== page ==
The process is often complicated and requires local authorities, their deputyship teams and internal solicitors to progress lengthy applications, supported by key evidence, and then step in to manage all the financial affairs in that person’s best interest. Local authorities often act as a last resort where there is no one else willing or able to take control of an individual’s affairs.

Not surprisingly local authorities report that costs to manage all of this escalate and current arrangements of fixed fees simply don’t cover the expenditure required to deliver the service. Fixed fees for professional deputies (both solicitors and local authorities) were raised in 2017 following many years of stagnation, even so the levels often do not reflect the amount of work undertaken in many cases.

This deputyship provision is very much needed, and as latest figures show demand is increasing at an unprecedented rate. Sadly the fees just do not cover the work undertaken in some cases.
As local authorities struggle with budget cuts, Paul Cruickshanks, Court of Protection Costs manager at bSquared Costs Law, recommends applying to the Court of Protection to have your costs assessed by the Senior Courts Cost Office (SCCO).

He says: ‘The subject of applying to the SCCO for costs to be assessed and maximising their return is a recurring topic for many deputyship teams. Rule 156 states that when P’s property and affairs are being dealt with, the costs are usually payable from P’s estate. I would always recommend requesting an option to have your costs assessed. The way in which costs are to be assessed can be more straightforward than one might expect, but authority from the Court of Protection is required. You still maintain the option of taking fixed costs.’

Mr Cruickshanks suggests the benefits of such an approach are twofold:

(1) In having your costs assessed, you are able to ensure that you are fairly remunerated for the important work you are undertaking.
(2) The SCCO has a duty to ensure that only costs reasonably incurred and proportionate in amount are payable by the protected party. By having your costs assessed, you can be sure that your client only pays what is fair and reasonable.

The role of deputyships, both independent and within local authorities, is vital to ensure vulnerable adults are not subjected to further financial abuse. Securing access to adequate funds to allow deputyship teams to provide this in-demand service is a direct reflection on how society looks after its most vulnerable.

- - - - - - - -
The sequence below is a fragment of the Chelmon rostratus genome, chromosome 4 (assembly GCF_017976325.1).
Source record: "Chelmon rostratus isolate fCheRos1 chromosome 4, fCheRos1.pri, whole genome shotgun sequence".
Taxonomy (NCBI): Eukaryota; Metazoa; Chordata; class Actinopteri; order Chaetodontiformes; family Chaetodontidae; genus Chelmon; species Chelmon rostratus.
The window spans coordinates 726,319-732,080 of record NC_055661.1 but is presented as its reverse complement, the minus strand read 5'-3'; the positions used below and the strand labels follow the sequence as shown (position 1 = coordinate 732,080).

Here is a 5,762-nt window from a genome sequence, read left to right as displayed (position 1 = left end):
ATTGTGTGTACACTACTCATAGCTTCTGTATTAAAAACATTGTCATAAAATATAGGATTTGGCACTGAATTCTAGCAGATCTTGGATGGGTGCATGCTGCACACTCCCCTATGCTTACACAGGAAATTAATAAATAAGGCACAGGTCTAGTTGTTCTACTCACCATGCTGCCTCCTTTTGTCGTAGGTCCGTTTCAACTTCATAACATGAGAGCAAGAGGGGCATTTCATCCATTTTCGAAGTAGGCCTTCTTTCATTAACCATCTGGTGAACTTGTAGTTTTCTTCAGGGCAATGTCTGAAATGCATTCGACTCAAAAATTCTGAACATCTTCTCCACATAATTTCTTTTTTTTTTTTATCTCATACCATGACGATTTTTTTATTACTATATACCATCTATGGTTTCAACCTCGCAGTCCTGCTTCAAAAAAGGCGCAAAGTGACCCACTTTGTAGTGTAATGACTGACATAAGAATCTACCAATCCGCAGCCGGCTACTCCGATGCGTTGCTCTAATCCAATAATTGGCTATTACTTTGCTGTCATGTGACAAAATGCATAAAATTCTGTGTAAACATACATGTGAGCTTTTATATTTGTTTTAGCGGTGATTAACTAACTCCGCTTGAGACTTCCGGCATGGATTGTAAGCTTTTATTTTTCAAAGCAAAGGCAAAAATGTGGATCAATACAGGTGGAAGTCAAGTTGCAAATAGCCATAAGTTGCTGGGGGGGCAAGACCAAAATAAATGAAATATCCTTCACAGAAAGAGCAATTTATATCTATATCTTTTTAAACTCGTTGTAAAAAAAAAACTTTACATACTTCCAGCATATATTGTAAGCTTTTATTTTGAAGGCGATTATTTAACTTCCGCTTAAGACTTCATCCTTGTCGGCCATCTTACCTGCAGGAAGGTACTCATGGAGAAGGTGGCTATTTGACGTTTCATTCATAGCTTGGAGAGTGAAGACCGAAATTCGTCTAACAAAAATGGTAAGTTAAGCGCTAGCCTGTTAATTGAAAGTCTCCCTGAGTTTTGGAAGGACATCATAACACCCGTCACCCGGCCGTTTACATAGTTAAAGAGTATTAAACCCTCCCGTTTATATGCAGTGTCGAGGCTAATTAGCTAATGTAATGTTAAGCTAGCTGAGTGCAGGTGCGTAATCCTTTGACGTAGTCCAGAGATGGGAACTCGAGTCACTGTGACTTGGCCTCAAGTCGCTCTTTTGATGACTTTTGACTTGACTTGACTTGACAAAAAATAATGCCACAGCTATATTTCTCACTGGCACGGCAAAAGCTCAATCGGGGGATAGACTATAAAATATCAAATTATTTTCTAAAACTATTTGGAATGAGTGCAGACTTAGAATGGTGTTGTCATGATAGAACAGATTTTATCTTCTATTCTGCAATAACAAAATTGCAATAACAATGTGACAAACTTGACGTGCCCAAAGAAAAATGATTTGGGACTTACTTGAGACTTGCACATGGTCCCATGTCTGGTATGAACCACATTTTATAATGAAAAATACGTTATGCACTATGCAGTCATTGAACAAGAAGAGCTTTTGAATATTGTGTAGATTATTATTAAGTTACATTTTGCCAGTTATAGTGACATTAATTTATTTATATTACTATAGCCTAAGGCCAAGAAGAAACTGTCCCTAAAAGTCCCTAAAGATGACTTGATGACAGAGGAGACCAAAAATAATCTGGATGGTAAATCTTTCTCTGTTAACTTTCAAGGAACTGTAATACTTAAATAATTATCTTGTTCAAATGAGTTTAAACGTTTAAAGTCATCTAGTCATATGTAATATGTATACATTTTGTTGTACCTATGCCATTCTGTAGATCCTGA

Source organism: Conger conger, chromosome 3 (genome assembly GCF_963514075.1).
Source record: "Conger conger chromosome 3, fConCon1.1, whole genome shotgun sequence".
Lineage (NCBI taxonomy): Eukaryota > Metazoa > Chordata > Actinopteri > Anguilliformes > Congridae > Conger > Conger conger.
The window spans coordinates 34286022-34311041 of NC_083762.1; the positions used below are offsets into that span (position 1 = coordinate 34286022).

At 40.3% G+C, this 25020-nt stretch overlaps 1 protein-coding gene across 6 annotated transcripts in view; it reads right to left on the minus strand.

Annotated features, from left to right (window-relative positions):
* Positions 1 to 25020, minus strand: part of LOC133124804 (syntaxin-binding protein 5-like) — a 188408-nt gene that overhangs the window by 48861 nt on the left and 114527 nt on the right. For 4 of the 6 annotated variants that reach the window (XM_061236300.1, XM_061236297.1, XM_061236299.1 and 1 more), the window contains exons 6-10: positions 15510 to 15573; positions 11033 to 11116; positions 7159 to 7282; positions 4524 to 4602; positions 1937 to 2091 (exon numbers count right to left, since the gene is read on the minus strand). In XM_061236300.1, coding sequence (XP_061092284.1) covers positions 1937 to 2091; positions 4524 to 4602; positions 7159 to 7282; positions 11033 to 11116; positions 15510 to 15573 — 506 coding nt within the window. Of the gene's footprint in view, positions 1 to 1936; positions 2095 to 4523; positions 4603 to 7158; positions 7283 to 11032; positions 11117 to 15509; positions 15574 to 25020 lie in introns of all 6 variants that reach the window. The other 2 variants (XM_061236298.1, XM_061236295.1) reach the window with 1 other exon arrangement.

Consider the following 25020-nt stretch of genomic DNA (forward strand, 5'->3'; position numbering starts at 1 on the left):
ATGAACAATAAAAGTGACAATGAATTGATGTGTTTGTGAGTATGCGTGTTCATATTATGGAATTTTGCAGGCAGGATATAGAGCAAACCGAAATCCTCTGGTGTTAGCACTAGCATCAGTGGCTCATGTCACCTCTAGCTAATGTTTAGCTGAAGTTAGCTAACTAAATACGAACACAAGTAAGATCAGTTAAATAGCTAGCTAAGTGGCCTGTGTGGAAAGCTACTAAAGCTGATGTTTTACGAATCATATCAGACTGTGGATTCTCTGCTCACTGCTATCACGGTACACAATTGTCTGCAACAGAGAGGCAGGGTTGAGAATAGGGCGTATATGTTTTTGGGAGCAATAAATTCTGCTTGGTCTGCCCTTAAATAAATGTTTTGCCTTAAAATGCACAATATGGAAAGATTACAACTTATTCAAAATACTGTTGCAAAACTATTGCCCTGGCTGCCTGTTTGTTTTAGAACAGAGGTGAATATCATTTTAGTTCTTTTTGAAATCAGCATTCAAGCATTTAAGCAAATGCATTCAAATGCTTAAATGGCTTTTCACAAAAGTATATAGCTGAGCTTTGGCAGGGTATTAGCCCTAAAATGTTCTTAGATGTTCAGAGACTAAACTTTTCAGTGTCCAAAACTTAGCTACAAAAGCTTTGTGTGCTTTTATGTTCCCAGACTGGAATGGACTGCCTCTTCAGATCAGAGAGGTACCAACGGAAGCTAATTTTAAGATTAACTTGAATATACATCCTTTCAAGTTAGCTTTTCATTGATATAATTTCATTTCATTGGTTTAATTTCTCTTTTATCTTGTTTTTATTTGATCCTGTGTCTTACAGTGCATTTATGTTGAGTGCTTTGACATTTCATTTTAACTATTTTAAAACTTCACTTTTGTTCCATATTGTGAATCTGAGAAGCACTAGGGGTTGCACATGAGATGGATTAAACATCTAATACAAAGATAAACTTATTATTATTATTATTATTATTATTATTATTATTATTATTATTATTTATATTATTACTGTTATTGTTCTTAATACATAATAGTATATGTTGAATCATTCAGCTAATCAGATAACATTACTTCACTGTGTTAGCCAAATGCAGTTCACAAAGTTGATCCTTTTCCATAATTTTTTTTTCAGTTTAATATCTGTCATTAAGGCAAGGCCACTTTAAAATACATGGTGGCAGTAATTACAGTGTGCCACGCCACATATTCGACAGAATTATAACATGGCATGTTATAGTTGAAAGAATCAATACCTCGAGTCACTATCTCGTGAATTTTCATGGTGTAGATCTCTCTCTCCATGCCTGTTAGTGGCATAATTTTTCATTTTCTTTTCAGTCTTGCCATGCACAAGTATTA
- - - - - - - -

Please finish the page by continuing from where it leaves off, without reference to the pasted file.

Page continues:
David Lockwood is a former council corporate deputy and appointee, and now works for Finders International


Blue Badge changes - An update

Our friends at Ramsdens Solicitors report on Blue Badges and proposals to issue them to people with hidden disabilities.

https://www.ramsdens.co.uk/blog/blue-badges-hidden-disabilities


Panel Deputies - List updated

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Court of Protection workload continues to rise

The latest Family Court statistics bulletin shows that the Court of Protection’s workload shows no signs of diminishing.

For example, 38,945 orders were made under the MCA last year an increase of nearly 50% on 2016. However, the report authors ascribe some of that increase to a “clearance of outstanding cases during the first quarter of 2017, and volumes have increased generally due to improved recording of orders made by  regional courts."

Over a third (40%) of the orders made related to the appointment of a deputy for property and affairs

The number of LPAs received also rose, with 180,210 received in the last quarter of the year up 18% on the equivalent quarter in 2016. Over the entire year, the increase was 28%, though there has been a drop in the two most recent quarters.

There were 2,552 Enduring Powers of Attorney (EPAs) in October to December 2017, down 5% on the same quarter in 2016. Annually, there was also a decrease of 7% in 2017 compared to 2016, continuing the long-term downward trend.

Original article from

http://www.courtofprotectionhub.uk/news/orders-made-under-the-mental-capacity-act-up-50-in-2017

Details of statistics can be found on the Government's website:

https://www.gov.uk/government/statistics/family-court-statistics-quarterly-october-to-december-2017?utm_source=099af3b3-8f54-4990-8d37-3f77cb23a7e3&utm_medium=email&utm_campaign=govuk-notifications&utm_content=immediate


Making a Will - Law Commission consultation

Denzil Lush writes for the excellent 39 Essex Chambers newsletter on Substituted Judgment and Statutory Wills, read more by clicking on the link below:

 

http://www.39essex.com/content/wp-content/uploads/2018/04/Mental-Capacity-Report-April-2018-Property-and-Affairs.pdf